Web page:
July 11, 2013 Judicial Center Special Workshop - At this meeting, the board reviewed the needs identified by HOK in 2012 including the need for a building that was approximately 146,000 square feet and included growth space for future additions. County Administrator Hunter Walker stated that the issues that will need to be determined are:

  • Should the county pursue a judicial facility at this time?
  • Where should the facility be located?
  • How should it be funded?
  • Should the project be delivered as a construction management or design build project?

The commission asked staff to reengage with HOK to update the facilities needs assessment, determine if phasing would be an appropriate option, and engage the court administration and clerk of courts in the process. A travel time study to help determine a central site location was also assigned to staff.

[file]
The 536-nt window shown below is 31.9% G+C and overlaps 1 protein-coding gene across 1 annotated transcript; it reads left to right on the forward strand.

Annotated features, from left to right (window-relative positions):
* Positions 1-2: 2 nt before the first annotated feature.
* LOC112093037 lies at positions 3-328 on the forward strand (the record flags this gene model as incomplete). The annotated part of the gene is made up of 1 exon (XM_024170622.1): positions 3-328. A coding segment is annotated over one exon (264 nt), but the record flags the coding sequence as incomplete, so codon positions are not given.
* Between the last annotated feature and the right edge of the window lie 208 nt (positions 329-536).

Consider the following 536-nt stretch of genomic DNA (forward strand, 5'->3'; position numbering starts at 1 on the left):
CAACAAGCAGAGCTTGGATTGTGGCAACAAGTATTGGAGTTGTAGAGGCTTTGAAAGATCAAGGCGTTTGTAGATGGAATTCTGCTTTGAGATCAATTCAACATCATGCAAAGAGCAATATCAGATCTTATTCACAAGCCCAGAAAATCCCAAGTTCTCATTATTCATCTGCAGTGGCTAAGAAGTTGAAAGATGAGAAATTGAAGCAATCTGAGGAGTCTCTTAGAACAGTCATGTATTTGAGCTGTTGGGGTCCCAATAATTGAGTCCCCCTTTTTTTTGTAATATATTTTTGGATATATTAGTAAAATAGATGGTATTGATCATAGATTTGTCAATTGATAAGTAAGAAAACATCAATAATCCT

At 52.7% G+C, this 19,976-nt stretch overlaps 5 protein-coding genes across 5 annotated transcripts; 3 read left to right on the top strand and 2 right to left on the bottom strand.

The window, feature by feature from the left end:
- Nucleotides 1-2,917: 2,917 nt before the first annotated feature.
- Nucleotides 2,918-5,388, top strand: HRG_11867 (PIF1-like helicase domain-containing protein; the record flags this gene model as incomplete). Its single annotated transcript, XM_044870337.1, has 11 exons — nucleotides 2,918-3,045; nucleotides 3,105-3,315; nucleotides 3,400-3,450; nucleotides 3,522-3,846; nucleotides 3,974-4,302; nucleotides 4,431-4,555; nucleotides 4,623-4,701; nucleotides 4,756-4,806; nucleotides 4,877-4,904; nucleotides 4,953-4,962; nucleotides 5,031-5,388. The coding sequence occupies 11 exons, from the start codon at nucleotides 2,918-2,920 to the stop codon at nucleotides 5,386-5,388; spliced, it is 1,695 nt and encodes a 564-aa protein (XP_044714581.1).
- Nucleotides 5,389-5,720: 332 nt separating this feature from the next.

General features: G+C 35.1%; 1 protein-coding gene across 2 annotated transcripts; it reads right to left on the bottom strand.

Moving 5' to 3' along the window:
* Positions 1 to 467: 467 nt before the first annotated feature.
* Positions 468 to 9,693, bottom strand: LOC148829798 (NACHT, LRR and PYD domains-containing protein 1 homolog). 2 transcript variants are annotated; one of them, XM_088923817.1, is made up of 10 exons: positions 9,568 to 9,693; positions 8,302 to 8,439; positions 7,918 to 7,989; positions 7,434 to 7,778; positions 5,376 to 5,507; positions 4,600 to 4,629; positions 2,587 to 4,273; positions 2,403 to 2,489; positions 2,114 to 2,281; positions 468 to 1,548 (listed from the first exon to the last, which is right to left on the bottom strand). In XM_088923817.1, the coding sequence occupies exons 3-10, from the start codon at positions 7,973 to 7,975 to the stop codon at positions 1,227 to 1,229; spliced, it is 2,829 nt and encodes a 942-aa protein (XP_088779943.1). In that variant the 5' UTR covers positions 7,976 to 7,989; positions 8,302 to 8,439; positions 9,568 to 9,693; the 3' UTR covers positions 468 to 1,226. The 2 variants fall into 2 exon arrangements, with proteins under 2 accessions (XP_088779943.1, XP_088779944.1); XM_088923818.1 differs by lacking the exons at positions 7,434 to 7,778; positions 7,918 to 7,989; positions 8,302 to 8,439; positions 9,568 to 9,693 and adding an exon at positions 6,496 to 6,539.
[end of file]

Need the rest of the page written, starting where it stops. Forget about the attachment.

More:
July 22, 2013 Commission Meeting - Duncan Broyd from HOK, Inc. made a presentation on the recommended process for moving forward with a new judicial center. The process would be completed in three phases - Phase I will consist of site identification and selection, Phase II will include the preliminary design and project cost estimates, and Phase III is public meetings and presentations.

Aug. 5 & 8, 2013 Meetings - The commission discussed and approved a contract with HOK, Inc. for site identification and design services for a proposed judicial facility which was discussed at the July 22, 2013 meeting. HOK stated that the courthouse would need nine to 12 acres and that the shape of the land would impact the shape of the building. Also of consideration were traffic access, street frontage, utilities, cost effectiveness and location for a 100-year vision.

Aug. 19, 2013 - The board discussed areas for a proposed judicial facility and reviewed information on travel times of key locations throughout the county. Staff identified the intersections of Avalon and U.S. Hwy. 90 and Avalon and Commerce as being the center of the travel time estimates.